Understood in this light, Motion 103 calls upon the government to condemn a systemic hostile attitude toward Muslims and Islam. It asks the government to "recognize the need to quell the increasing public climate of hate and fear," and to request for the "Commons Heritage Committee to study how the government could develop a government-wide approach to reducing or eliminating systemic racism and religious discrimination, including Islamophobia, to collect data to provide context for hate crime reports and to conduct needs assessments for impacted communities."

Fear-mongering reflects and contributes to intolerance and lack of knowledge. Giesbrecht certainly has the "right" to criticize certain extremist forms of Islam, as do many Muslims, but none of us has the right to be Islamophobic, as that is something entirely different and unacceptable.

Belle Jarniewski
President, Manitoba Multifaith Council, Winnipeg

Multifaith Leadership Breakfast

View more pictures from the event here
Manitoba Multifaith Council’s Statement in Response to Shooting at Mosque in Quebec CityCanadians were shaken to the core by the shooting at the mosque in Quebec City on January 29th.  From coast to coast to coast, we displayed solidarity with our Muslim sisters and brothers, and condemned Islamophobia.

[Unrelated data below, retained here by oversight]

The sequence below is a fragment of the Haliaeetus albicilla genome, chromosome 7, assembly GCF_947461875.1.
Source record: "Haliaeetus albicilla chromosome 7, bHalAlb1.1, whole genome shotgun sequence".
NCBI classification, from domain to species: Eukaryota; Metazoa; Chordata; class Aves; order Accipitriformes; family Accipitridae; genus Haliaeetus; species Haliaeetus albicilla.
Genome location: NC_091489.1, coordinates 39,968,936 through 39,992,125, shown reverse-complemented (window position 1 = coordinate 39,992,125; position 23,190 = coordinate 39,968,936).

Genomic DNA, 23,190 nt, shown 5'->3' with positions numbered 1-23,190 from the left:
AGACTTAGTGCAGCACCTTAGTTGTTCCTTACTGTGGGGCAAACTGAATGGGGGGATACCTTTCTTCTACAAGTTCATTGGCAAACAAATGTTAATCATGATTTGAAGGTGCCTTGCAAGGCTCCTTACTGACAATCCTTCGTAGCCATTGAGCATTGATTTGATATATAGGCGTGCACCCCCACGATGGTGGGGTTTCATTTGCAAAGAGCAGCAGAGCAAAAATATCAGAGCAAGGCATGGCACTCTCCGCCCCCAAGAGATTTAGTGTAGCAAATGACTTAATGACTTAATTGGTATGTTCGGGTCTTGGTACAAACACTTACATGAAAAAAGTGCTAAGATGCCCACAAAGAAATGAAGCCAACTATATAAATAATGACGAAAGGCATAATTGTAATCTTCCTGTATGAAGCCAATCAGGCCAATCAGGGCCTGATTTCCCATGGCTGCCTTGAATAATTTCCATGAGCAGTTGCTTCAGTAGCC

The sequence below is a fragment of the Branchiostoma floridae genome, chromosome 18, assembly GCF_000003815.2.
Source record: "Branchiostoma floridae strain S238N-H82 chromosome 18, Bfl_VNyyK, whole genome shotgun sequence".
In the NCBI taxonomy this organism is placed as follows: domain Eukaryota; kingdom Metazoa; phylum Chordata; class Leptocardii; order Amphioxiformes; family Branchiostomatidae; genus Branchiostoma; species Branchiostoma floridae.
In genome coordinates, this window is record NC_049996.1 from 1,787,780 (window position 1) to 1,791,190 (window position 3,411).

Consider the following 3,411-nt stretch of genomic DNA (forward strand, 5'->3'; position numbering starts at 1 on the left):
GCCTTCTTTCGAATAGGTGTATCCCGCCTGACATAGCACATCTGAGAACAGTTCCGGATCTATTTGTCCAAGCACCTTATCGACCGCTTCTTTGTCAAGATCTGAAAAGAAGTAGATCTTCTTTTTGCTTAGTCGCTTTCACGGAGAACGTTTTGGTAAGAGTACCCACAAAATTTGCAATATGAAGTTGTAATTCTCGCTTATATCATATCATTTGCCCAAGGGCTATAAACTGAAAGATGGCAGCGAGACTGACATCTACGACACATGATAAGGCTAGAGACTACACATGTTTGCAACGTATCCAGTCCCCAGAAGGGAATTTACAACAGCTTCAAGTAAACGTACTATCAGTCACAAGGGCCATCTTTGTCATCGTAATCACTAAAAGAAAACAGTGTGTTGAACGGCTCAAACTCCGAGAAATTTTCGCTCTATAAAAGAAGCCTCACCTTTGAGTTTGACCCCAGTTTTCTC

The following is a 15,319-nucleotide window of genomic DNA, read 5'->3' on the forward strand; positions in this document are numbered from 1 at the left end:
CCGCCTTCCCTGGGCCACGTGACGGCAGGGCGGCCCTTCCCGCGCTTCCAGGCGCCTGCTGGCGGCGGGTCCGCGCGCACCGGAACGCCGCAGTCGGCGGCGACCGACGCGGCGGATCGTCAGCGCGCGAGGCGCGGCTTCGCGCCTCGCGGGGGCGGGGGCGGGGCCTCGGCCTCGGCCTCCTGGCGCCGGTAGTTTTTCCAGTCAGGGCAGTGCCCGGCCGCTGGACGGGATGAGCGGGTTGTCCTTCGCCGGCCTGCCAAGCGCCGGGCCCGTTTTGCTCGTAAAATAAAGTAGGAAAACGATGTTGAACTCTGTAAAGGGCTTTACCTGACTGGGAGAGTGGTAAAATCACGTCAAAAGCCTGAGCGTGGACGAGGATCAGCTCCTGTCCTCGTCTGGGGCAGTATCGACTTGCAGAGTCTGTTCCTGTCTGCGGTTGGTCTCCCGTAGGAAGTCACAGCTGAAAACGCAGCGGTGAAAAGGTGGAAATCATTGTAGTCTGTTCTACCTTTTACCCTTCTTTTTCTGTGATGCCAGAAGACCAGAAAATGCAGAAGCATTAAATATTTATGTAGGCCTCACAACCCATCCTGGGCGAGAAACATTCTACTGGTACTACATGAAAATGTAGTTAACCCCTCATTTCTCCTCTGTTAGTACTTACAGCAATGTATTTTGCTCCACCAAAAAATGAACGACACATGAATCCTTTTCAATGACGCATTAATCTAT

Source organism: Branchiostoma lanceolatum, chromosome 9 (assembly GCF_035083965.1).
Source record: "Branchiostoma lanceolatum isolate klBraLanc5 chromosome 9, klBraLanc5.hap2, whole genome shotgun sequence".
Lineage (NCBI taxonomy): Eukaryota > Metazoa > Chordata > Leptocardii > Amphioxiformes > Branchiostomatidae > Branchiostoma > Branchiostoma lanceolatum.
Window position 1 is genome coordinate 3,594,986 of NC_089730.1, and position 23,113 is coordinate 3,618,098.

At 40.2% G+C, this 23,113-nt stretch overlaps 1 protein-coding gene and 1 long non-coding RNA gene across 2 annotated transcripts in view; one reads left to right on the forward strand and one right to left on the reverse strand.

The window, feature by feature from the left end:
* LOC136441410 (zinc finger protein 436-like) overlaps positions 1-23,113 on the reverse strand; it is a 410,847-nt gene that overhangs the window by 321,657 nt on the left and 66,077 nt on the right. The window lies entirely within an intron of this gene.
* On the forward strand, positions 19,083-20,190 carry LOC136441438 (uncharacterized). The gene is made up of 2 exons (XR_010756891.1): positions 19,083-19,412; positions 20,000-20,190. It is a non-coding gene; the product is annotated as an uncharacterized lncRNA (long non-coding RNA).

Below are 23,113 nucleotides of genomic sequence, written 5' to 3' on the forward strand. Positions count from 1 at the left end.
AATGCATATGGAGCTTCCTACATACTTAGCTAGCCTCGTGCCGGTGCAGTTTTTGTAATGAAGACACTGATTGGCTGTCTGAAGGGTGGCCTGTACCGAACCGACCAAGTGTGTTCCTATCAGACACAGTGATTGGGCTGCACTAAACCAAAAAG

In the weeks that followed, sporadic anti-Muslim protests have continued. The anti-Muslim protests which took place this weekend in several Canadian cities, including Winnipeg are an attack against every Canadian. On March 1st, an Islamophobic letter to media outlets threatened to detonate “small artisanal explosive devices” at Concordia University to injure Muslim students, presenting perhaps the most shocking among recent events.  An explosion of Antisemitic acts across Canada and the United States has likewise continued:  swastikas carved in snow, in university classrooms, and on automobiles; more than100 bomb threats to Jewish community centres, schools and synagogues; the desecration of Jewish cemeteries; a bullet fired into the (empty) classroom of a synagogue.